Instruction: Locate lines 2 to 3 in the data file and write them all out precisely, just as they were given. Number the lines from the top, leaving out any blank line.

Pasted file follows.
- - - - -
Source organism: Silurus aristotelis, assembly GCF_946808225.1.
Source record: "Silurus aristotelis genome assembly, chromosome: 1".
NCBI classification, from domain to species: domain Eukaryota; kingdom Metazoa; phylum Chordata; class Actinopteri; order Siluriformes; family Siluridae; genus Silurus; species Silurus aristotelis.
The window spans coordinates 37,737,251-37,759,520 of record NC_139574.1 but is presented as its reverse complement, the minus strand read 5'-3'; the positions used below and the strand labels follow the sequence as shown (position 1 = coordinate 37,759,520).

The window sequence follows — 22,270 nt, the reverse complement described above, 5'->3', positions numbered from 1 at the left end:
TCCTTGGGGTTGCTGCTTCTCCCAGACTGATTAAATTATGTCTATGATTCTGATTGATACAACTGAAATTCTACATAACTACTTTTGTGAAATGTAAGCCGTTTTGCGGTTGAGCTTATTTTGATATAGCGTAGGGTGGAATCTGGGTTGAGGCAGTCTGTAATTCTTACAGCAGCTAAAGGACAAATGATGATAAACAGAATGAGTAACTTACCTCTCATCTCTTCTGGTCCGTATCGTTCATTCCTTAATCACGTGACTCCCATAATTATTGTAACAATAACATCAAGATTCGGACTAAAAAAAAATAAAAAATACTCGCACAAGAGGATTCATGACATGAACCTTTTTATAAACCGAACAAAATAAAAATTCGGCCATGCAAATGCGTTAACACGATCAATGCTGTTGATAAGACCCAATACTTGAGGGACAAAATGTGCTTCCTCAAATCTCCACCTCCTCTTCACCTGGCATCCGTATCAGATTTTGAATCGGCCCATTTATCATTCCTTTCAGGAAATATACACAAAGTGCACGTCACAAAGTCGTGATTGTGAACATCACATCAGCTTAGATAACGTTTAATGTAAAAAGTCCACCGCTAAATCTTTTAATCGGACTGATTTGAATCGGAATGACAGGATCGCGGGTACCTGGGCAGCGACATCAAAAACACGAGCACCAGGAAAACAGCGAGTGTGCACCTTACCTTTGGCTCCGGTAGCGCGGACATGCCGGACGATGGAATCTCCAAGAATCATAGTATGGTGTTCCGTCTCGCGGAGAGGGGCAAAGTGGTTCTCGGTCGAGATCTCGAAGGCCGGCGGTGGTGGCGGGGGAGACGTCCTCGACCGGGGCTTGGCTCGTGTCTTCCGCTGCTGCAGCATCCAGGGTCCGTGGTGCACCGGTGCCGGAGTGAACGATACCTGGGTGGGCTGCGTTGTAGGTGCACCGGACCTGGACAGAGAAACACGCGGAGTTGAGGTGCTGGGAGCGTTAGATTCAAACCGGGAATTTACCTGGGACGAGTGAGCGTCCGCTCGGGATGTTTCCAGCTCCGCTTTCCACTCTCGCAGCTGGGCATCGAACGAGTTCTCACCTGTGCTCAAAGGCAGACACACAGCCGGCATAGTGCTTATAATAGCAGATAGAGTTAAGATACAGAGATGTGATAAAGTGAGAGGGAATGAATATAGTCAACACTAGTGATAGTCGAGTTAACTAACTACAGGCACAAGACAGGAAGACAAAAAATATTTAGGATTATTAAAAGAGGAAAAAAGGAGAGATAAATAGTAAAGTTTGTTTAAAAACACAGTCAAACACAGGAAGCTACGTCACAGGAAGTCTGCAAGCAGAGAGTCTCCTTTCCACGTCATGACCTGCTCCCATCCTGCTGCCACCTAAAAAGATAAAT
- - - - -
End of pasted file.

Source record: "Silurus aristotelis genome assembly, chromosome: 1".
NCBI classification, from domain to species: domain Eukaryota; kingdom Metazoa; phylum Chordata; class Actinopteri; order Siluriformes; family Siluridae; genus Silurus; species Silurus aristotelis.